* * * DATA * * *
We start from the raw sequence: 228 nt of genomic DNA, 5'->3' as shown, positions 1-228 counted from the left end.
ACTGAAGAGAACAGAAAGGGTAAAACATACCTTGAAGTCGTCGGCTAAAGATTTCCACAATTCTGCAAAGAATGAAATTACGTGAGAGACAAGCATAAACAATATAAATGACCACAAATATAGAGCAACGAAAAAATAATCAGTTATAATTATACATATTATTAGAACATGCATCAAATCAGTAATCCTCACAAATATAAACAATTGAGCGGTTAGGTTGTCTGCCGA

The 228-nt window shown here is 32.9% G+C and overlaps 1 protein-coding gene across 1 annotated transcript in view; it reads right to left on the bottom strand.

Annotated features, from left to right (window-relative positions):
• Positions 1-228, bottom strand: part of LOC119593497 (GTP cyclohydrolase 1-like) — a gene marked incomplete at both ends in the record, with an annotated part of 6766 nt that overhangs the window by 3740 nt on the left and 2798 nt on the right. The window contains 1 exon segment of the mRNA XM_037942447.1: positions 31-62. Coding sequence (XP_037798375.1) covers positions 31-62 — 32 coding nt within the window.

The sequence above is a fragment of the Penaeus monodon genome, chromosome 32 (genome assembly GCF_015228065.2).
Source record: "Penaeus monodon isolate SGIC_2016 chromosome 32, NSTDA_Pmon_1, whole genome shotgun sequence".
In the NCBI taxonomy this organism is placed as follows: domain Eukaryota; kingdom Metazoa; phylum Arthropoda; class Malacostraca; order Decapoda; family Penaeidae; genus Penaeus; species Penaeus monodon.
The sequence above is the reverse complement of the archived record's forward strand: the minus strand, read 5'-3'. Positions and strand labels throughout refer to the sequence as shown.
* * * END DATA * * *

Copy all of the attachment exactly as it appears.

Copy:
We start from the raw sequence: 228 nt of genomic DNA, 5'->3' as shown, positions 1-228 counted from the left end.
ACTGAAGAGAACAGAAAGGGTAAAACATACCTTGAAGTCGTCGGCTAAAGATTTCCACAATTCTGCAAAGAATGAAATTACGTGAGAGACAAGCATAAACAATATAAATGACCACAAATATAGAGCAACGAAAAAATAATCAGTTATAATTATACATATTATTAGAACATGCATCAAATCAGTAATCCTCACAAATATAAACAATTGAGCGGTTAGGTTGTCTGCCGA

The 228-nt window shown here is 32.9% G+C and overlaps 1 protein-coding gene across 1 annotated transcript in view; it reads right to left on the bottom strand.

Annotated features, from left to right (window-relative positions):
• Positions 1-228, bottom strand: part of LOC119593497 (GTP cyclohydrolase 1-like) — a gene marked incomplete at both ends in the record, with an annotated part of 6766 nt that overhangs the window by 3740 nt on the left and 2798 nt on the right. The window contains 1 exon segment of the mRNA XM_037942447.1: positions 31-62. Coding sequence (XP_037798375.1) covers positions 31-62 — 32 coding nt within the window.

The sequence above is a fragment of the Penaeus monodon genome, chromosome 32 (genome assembly GCF_015228065.2).
Source record: "Penaeus monodon isolate SGIC_2016 chromosome 32, NSTDA_Pmon_1, whole genome shotgun sequence".
In the NCBI taxonomy this organism is placed as follows: domain Eukaryota; kingdom Metazoa; phylum Arthropoda; class Malacostraca; order Decapoda; family Penaeidae; genus Penaeus; species Penaeus monodon.
The sequence above is the reverse complement of the archived record's forward strand: the minus strand, read 5'-3'. Positions and strand labels throughout refer to the sequence as shown.